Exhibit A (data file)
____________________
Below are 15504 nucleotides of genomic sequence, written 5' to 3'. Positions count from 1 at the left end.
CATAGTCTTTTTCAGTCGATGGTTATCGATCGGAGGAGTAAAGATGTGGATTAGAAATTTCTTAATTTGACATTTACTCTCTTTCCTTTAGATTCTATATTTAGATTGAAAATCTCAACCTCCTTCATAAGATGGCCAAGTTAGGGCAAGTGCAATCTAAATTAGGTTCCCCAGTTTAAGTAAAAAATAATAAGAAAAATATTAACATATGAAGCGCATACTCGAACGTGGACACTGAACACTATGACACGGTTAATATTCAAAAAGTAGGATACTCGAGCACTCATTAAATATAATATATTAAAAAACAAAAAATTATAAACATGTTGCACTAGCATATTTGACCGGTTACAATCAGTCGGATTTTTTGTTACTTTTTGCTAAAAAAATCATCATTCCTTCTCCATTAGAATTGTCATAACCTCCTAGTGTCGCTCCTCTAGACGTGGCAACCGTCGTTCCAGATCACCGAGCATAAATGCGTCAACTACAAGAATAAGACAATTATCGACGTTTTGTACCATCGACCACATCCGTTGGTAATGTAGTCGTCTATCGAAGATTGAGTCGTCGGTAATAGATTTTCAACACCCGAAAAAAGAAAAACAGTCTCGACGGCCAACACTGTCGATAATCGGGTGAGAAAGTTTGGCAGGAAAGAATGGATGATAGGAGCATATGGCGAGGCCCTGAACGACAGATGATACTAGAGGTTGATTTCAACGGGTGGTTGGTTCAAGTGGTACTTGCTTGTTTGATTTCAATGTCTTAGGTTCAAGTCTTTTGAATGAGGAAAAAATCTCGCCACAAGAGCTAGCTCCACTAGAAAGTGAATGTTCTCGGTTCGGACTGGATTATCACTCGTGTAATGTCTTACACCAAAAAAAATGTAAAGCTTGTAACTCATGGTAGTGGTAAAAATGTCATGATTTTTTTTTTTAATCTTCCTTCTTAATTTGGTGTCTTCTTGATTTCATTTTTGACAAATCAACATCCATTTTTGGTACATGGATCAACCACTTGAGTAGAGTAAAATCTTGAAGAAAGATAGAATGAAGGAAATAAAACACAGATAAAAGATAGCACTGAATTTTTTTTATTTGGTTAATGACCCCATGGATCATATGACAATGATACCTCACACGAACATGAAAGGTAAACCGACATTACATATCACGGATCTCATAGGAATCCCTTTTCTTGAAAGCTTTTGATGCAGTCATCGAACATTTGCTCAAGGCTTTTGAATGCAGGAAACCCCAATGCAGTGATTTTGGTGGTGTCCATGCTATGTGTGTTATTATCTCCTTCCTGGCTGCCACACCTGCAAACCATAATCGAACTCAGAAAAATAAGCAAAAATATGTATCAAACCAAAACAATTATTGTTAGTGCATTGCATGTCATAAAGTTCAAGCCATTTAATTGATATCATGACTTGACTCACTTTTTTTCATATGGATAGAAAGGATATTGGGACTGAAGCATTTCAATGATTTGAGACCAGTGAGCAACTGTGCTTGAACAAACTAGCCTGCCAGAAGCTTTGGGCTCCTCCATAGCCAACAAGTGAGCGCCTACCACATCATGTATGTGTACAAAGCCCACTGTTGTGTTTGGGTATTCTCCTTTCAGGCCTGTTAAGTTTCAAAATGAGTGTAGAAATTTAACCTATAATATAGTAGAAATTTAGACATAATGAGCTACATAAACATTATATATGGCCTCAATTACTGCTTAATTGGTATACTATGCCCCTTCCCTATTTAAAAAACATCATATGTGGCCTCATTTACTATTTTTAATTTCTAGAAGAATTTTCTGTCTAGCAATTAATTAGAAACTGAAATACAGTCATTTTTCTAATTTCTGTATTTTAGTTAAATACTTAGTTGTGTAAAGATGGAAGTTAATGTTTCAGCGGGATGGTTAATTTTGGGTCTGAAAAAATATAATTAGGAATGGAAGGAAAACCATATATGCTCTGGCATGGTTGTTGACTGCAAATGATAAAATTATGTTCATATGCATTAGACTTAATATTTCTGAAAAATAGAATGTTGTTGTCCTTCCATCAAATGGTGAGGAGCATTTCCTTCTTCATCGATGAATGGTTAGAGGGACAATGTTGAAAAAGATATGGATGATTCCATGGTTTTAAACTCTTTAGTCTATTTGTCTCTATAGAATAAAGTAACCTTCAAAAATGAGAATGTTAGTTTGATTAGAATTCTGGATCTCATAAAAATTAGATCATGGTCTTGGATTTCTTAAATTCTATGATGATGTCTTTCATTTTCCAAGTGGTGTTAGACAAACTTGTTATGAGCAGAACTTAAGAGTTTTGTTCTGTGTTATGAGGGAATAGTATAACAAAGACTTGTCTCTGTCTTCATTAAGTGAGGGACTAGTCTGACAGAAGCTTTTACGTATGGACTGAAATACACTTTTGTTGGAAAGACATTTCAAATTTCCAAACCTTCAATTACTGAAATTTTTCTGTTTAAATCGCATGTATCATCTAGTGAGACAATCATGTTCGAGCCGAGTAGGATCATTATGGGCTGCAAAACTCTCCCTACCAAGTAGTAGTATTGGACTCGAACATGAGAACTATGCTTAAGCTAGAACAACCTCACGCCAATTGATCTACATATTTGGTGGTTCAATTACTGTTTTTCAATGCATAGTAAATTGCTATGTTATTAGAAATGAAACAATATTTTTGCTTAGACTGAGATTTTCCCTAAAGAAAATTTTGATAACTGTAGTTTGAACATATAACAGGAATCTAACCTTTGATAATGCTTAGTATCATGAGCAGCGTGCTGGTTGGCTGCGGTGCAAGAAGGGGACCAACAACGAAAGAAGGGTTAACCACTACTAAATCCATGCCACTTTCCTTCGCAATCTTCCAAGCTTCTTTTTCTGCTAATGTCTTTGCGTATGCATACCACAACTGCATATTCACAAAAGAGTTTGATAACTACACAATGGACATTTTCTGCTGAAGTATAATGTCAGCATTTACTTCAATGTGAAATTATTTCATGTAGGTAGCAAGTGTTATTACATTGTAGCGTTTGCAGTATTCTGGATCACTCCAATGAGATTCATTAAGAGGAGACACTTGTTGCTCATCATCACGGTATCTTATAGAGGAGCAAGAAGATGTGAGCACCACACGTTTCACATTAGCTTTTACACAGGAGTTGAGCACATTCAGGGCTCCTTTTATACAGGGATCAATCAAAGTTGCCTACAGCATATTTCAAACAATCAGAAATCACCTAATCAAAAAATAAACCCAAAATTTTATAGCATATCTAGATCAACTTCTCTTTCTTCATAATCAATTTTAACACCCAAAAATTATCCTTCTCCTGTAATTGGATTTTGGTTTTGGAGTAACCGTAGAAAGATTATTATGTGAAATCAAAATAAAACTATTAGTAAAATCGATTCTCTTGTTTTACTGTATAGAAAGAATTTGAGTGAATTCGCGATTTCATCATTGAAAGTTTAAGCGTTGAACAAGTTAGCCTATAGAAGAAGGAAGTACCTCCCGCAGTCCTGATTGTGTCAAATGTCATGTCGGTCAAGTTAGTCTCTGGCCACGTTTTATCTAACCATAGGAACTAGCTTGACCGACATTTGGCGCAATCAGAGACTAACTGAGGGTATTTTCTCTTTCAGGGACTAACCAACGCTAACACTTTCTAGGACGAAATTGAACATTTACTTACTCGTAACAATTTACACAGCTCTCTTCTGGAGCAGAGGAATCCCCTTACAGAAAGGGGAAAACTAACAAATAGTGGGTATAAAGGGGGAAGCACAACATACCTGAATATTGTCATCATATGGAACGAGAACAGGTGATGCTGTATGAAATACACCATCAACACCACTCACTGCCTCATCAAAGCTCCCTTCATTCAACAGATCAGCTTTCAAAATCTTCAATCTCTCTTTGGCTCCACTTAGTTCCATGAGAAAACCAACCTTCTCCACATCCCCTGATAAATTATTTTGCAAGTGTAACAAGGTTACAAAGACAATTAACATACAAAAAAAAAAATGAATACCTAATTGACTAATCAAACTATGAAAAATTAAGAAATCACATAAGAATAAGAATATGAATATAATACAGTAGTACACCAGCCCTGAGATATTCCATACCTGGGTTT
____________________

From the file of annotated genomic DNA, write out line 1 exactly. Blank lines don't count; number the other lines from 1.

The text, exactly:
Below are 15504 nucleotides of genomic sequence, written 5' to 3'. Positions count from 1 at the left end.